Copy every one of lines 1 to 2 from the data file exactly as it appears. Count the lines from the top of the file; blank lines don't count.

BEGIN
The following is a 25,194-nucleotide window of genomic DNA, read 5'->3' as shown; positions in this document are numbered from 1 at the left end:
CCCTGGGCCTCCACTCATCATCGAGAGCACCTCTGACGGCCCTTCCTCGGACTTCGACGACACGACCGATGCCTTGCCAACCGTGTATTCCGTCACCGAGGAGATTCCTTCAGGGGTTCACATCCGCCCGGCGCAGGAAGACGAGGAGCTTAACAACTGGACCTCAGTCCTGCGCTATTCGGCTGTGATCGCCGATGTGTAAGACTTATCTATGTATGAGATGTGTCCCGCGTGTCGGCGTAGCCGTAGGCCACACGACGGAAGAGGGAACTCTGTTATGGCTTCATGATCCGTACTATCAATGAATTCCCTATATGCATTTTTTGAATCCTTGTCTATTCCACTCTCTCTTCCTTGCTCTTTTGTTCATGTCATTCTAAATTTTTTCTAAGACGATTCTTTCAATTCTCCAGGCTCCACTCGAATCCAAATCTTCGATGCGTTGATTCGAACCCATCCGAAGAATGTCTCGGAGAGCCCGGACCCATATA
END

The following is a 25,194-nucleotide window of genomic DNA, read 5'->3' as shown; positions in this document are numbered from 1 at the left end:
CCCTGGGCCTCCACTCATCATCGAGAGCACCTCTGACGGCCCTTCCTCGGACTTCGACGACACGACCGATGCCTTGCCAACCGTGTATTCCGTCACCGAGGAGATTCCTTCAGGGGTTCACATCCGCCCGGCGCAGGAAGACGAGGAGCTTAACAACTGGACCTCAGTCCTGCGCTATTCGGCTGTGATCGCCGATGTGTAAGACTTATCTATGTATGAGATGTGTCCCGCGTGTCGGCGTAGCCGTAGGCCACACGACGGAAGAGGGAACTCTGTTATGGCTTCATGATCCGTACTATCAATGAATTCCCTATATGCATTTTTTGAATCCTTGTCTATTCCACTCTCTCTTCCTTGCTCTTTTGTTCATGTCATTCTAAATTTTTTCTAAGACGATTCTTTCAATTCTCCAGGCTCCACTCGAATCCAAATCTTCGATGCGTTGATTCGAACCCATCCGAAGAATGTCTCGGAGAGCCCGGACCCATATA